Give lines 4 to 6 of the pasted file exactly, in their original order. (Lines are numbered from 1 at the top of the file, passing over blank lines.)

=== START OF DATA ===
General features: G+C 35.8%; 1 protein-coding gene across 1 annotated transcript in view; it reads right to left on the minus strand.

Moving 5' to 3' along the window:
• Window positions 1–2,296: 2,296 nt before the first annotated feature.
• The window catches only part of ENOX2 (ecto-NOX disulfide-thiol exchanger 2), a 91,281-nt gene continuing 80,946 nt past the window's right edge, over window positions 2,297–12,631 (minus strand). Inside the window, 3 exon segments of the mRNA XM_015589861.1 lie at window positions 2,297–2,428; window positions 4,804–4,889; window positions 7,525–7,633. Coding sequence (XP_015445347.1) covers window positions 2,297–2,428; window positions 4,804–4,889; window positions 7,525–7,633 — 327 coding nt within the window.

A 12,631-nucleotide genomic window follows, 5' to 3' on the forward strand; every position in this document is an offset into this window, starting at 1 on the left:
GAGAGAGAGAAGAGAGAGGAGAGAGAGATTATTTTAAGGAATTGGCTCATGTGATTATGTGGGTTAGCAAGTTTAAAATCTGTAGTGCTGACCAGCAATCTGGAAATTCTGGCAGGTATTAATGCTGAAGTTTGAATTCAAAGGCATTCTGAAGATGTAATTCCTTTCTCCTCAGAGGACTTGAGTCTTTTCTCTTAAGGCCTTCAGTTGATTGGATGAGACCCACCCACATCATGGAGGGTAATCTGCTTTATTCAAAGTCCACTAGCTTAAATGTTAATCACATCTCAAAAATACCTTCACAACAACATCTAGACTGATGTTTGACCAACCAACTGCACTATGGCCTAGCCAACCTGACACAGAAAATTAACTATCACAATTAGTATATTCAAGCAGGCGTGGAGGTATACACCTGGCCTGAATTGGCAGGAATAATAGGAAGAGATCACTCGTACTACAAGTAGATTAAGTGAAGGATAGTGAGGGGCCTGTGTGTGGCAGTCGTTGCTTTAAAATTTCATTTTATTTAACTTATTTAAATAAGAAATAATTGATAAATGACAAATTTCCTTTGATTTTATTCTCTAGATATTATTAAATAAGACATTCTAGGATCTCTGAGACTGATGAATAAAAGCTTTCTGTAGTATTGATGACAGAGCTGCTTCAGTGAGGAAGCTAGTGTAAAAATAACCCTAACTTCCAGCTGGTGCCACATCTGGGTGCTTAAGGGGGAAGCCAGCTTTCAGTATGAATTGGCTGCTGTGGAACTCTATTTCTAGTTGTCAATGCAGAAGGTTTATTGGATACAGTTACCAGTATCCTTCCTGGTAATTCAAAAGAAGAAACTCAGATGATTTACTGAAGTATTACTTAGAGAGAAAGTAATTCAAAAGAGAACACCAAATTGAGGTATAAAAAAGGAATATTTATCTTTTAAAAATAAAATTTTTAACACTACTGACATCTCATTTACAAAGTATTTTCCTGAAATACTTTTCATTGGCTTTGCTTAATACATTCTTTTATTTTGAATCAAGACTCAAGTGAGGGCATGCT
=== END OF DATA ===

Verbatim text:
• The window catches only part of ENOX2 (ecto-NOX disulfide-thiol exchanger 2), a 91,281-nt gene continuing 80,946 nt past the window's right edge, over window positions 2,297–12,631 (minus strand). Inside the window, 3 exon segments of the mRNA XM_015589861.1 lie at window positions 2,297–2,428; window positions 4,804–4,889; window positions 7,525–7,633. Coding sequence (XP_015445347.1) covers window positions 2,297–2,428; window positions 4,804–4,889; window positions 7,525–7,633 — 327 coding nt within the window.

A 12,631-nucleotide genomic window follows, 5' to 3' on the forward strand; every position in this document is an offset into this window, starting at 1 on the left:
GAGAGAGAGAAGAGAGAGGAGAGAGAGATTATTTTAAGGAATTGGCTCATGTGATTATGTGGGTTAGCAAGTTTAAAATCTGTAGTGCTGACCAGCAATCTGGAAATTCTGGCAGGTATTAATGCTGAAGTTTGAATTCAAAGGCATTCTGAAGATGTAATTCCTTTCTCCTCAGAGGACTTGAGTCTTTTCTCTTAAGGCCTTCAGTTGATTGGATGAGACCCACCCACATCATGGAGGGTAATCTGCTTTATTCAAAGTCCACTAGCTTAAATGTTAATCACATCTCAAAAATACCTTCACAACAACATCTAGACTGATGTTTGACCAACCAACTGCACTATGGCCTAGCCAACCTGACACAGAAAATTAACTATCACAATTAGTATATTCAAGCAGGCGTGGAGGTATACACCTGGCCTGAATTGGCAGGAATAATAGGAAGAGATCACTCGTACTACAAGTAGATTAAGTGAAGGATAGTGAGGGGCCTGTGTGTGGCAGTCGTTGCTTTAAAATTTCATTTTATTTAACTTATTTAAATAAGAAATAATTGATAAATGACAAATTTCCTTTGATTTTATTCTCTAGATATTATTAAATAAGACATTCTAGGATCTCTGAGACTGATGAATAAAAGCTTTCTGTAGTATTGATGACAGAGCTGCTTCAGTGAGGAAGCTAGTGTAAAAATAACCCTAACTTCCAGCTGGTGCCACATCTGGGTGCTTAAGGGGGAAGCCAGCTTTCAGTATGAATTGGCTGCTGTGGAACTCTATTTCTAGTTGTCAATGCAGAAGGTTTATTGGATACAGTTACCAGTATCCTTCCTGGTAATTCAAAAGAAGAAACTCAGATGATTTACTGAAGTATTACTTAGAGAGAAAGTAATTCAAAAGAGAACACCAAATTGAGGTATAAAAAAGGAATATTTATCTTTTAAAAATAAAATTTTTAACACTACTGACATCTCATTTACAAAGTATTTTCCTGAAATACTTTTCATTGGCTTTGCTTAATACATTCTTTTATTTTGAATCAAGACTCAAGTGAGGGCATGCT